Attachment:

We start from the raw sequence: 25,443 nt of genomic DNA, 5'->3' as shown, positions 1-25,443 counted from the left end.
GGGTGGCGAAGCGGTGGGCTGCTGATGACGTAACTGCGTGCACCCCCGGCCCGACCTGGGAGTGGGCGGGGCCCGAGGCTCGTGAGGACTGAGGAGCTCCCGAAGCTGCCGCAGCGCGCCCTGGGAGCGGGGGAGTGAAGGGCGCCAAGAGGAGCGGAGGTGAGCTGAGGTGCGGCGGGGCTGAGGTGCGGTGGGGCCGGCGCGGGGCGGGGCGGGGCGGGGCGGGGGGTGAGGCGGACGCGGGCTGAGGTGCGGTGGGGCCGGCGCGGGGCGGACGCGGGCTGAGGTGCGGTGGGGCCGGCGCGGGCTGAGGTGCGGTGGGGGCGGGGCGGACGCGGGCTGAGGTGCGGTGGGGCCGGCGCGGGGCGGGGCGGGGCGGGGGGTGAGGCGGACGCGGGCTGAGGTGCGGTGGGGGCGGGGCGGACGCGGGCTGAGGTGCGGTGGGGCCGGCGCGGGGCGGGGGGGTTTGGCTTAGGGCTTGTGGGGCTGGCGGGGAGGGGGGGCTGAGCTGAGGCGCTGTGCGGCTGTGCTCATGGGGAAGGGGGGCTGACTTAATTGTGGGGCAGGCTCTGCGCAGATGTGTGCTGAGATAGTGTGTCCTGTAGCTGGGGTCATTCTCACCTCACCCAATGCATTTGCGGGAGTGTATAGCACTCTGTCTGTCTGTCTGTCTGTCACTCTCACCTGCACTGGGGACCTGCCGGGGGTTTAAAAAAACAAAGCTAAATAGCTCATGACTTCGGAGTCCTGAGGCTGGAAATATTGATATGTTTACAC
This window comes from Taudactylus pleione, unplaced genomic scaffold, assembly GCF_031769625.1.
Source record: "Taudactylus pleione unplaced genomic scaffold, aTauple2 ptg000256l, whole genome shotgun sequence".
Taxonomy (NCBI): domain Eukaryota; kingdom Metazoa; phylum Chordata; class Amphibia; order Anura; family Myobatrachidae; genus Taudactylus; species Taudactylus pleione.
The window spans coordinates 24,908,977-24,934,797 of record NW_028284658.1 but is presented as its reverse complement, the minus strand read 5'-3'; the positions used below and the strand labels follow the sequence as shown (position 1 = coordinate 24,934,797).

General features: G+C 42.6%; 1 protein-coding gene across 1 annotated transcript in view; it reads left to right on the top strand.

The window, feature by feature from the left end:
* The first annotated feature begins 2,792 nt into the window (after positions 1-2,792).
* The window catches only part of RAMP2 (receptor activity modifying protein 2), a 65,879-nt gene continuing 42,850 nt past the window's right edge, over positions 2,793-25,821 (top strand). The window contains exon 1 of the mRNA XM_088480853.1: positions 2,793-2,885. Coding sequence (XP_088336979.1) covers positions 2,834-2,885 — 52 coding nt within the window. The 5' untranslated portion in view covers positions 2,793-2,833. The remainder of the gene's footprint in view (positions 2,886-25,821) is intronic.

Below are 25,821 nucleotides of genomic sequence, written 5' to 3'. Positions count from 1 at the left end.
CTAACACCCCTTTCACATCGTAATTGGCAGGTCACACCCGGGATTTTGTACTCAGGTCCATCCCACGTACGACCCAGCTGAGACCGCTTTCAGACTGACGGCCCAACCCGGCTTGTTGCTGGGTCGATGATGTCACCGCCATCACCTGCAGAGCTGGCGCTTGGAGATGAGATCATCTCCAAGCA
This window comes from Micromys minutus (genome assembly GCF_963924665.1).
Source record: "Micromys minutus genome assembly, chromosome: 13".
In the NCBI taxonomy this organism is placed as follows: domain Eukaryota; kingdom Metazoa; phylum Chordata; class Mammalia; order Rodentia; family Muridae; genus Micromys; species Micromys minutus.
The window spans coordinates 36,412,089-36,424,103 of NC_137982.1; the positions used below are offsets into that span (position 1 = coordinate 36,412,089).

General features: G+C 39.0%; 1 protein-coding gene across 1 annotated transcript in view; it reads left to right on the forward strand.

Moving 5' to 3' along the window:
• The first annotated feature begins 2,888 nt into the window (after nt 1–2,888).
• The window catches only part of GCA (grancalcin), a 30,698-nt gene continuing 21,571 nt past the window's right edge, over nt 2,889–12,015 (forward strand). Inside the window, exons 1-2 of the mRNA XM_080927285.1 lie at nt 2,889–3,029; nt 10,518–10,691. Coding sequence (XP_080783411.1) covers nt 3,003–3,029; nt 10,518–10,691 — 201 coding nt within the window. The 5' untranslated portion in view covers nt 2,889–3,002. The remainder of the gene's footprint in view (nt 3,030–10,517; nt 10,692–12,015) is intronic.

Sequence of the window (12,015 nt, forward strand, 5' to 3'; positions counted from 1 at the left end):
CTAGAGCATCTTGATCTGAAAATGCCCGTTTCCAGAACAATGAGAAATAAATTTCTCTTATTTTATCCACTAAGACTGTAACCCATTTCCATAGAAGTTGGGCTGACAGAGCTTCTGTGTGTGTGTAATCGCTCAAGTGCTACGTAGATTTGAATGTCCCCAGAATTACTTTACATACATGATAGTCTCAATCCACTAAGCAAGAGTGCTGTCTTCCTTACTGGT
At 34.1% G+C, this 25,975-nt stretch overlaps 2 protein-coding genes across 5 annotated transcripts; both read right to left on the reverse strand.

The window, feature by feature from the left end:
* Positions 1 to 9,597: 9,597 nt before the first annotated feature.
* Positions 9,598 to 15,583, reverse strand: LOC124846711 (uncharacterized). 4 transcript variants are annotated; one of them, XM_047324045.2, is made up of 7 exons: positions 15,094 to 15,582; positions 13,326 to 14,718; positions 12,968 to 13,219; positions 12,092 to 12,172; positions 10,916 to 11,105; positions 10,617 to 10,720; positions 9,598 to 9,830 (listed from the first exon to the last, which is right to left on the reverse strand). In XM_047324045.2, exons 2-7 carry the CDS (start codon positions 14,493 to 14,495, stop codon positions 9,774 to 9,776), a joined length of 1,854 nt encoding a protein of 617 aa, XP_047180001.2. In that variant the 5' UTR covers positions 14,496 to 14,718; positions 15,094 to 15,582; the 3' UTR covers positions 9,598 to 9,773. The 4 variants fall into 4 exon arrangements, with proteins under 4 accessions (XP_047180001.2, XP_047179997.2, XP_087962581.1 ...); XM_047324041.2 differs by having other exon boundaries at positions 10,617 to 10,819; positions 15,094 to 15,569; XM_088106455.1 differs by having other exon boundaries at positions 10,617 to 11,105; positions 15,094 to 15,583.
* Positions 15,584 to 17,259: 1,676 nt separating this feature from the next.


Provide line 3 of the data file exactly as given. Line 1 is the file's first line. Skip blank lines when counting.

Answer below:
This window comes from Taudactylus pleione, unplaced genomic scaffold, assembly GCF_031769625.1.